Red Scare: The State's Indigenous Terrorist (American Studies Now: Critical Histories of the Present #14) (Paperback)
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How the rhetoric of terrorism has been used against high-profile movements to justify the oppression and suppression of Indigenous activists.
New Indigenous movements are gaining traction in North America: the Missing and Murdered Women and Idle No More movements in Canada, and the Native Lives Matter and NoDAPL movements in the United States. These do not represent new demands for social justice and treaty rights, which Indigenous groups have sought for centuries. But owing to the extraordinary visibility of contemporary activism, Indigenous people have been newly cast as terrorists—a designation that justifies severe measures of policing, exploitation, and violence. Red Scare investigates the intersectional scope of these four movements and the broader context of the treatment of Indigenous social justice movements as threats to neoliberal and imperialist social orders.
In Red Scare, Joanne Barker shows how US and Canadian leaders leverage the fear-driven discourses of terrorism to allow for extreme responses to Indigenous activists, framing them as threats to social stability and national security. The alignment of Indigenous movements with broader struggles against sexual, police, and environmental violence puts them at the forefront of new intersectional solidarities in prominent ways. The activist-as-terrorist framing is cropping up everywhere, but the historical and political complexities of Indigenous movements and state responses are unique. Indigenous criticisms of state policy, resource extraction and contamination, intense surveillance, and neoliberal values are met with outsized and shocking measures of militarized policing, environmental harm, and sexual violence. Red Scare provides students and readers with a concise and thorough survey of these movements and their links to broader organizing; the common threads of historical violence against Indigenous people; and the relevant alternatives we can find in Indigenous forms of governance and relationality.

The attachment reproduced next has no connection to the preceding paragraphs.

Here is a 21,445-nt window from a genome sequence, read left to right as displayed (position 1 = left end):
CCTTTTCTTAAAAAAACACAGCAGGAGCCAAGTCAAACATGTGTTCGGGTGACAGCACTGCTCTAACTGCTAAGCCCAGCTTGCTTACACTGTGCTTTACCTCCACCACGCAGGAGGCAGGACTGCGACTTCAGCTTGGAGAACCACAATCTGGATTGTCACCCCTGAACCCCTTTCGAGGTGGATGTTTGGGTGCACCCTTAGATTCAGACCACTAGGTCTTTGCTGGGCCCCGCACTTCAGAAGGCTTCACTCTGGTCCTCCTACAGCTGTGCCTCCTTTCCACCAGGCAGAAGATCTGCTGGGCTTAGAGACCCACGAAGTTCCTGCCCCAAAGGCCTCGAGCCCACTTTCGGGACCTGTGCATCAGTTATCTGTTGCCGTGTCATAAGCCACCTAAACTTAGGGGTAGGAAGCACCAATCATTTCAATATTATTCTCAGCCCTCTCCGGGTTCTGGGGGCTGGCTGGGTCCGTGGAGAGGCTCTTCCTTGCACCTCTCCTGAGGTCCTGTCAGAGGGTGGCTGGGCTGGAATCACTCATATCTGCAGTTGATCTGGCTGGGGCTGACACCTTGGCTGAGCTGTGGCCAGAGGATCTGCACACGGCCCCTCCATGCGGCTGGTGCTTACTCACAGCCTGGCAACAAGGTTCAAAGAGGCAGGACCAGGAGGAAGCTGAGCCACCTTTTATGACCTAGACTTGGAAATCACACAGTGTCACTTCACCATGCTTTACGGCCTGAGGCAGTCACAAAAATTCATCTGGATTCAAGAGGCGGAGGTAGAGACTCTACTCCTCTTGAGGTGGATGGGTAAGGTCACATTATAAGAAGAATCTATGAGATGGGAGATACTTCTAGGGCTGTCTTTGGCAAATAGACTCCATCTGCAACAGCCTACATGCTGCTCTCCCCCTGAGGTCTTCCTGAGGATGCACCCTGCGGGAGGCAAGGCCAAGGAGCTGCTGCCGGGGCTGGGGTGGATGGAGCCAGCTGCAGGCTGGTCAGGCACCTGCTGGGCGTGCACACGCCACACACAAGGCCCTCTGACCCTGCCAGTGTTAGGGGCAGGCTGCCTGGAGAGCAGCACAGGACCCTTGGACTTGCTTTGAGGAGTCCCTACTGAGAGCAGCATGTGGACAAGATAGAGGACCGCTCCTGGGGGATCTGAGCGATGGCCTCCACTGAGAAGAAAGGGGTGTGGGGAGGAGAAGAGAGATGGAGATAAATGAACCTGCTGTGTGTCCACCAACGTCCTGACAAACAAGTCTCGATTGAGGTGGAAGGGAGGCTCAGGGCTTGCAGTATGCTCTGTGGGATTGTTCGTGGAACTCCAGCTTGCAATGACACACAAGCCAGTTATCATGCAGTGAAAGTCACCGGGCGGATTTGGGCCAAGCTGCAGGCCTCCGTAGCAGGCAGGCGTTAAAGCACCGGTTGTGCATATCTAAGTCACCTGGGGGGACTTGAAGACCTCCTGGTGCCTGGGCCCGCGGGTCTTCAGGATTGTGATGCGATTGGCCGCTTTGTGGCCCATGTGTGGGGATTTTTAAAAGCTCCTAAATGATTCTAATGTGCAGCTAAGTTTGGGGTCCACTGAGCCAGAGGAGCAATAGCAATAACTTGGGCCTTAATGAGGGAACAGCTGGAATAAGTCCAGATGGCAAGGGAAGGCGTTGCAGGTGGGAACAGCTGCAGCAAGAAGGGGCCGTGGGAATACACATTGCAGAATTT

About the Author
Joanne Barker (Lenape) is Professor of American Indian Studies at San Francisco State University. She is author of Native Acts: Law, Recognition, and Cultural Authenticity and editor of Critically Sovereign: Indigenous Gender, Sexuality, and Feminist Studies.